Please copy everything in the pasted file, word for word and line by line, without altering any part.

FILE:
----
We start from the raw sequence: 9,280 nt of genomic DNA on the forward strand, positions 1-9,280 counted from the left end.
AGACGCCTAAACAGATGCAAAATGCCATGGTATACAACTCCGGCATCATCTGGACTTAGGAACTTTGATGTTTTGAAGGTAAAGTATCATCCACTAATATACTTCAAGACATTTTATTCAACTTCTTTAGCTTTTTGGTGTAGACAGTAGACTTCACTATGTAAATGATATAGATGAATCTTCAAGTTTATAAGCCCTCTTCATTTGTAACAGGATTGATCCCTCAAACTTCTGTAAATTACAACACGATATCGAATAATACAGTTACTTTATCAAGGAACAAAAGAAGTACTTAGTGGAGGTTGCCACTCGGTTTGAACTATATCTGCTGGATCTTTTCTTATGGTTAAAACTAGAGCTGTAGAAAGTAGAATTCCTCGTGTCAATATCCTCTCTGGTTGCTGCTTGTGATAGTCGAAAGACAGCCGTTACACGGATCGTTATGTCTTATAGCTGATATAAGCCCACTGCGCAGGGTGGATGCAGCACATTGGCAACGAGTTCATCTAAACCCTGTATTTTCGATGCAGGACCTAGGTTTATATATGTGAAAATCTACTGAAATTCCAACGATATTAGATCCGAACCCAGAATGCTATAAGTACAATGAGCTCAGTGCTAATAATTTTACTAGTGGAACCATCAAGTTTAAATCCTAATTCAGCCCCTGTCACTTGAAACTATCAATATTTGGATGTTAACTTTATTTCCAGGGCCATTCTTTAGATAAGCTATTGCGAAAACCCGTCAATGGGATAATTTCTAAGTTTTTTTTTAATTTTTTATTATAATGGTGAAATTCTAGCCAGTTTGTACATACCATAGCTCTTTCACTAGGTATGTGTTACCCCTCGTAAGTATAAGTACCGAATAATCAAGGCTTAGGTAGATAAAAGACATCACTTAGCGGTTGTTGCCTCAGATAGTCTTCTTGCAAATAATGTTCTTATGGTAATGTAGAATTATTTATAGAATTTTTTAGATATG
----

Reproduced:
We start from the raw sequence: 9,280 nt of genomic DNA on the forward strand, positions 1-9,280 counted from the left end.
AGACGCCTAAACAGATGCAAAATGCCATGGTATACAACTCCGGCATCATCTGGACTTAGGAACTTTGATGTTTTGAAGGTAAAGTATCATCCACTAATATACTTCAAGACATTTTATTCAACTTCTTTAGCTTTTTGGTGTAGACAGTAGACTTCACTATGTAAATGATATAGATGAATCTTCAAGTTTATAAGCCCTCTTCATTTGTAACAGGATTGATCCCTCAAACTTCTGTAAATTACAACACGATATCGAATAATACAGTTACTTTATCAAGGAACAAAAGAAGTACTTAGTGGAGGTTGCCACTCGGTTTGAACTATATCTGCTGGATCTTTTCTTATGGTTAAAACTAGAGCTGTAGAAAGTAGAATTCCTCGTGTCAATATCCTCTCTGGTTGCTGCTTGTGATAGTCGAAAGACAGCCGTTACACGGATCGTTATGTCTTATAGCTGATATAAGCCCACTGCGCAGGGTGGATGCAGCACATTGGCAACGAGTTCATCTAAACCCTGTATTTTCGATGCAGGACCTAGGTTTATATATGTGAAAATCTACTGAAATTCCAACGATATTAGATCCGAACCCAGAATGCTATAAGTACAATGAGCTCAGTGCTAATAATTTTACTAGTGGAACCATCAAGTTTAAATCCTAATTCAGCCCCTGTCACTTGAAACTATCAATATTTGGATGTTAACTTTATTTCCAGGGCCATTCTTTAGATAAGCTATTGCGAAAACCCGTCAATGGGATAATTTCTAAGTTTTTTTTTAATTTTTTATTATAATGGTGAAATTCTAGCCAGTTTGTACATACCATAGCTCTTTCACTAGGTATGTGTTACCCCTCGTAAGTATAAGTACCGAATAATCAAGGCTTAGGTAGATAAAAGACATCACTTAGCGGTTGTTGCCTCAGATAGTCTTCTTGCAAATAATGTTCTTATGGTAATGTAGAATTATTTATAGAATTTTTTAGATATG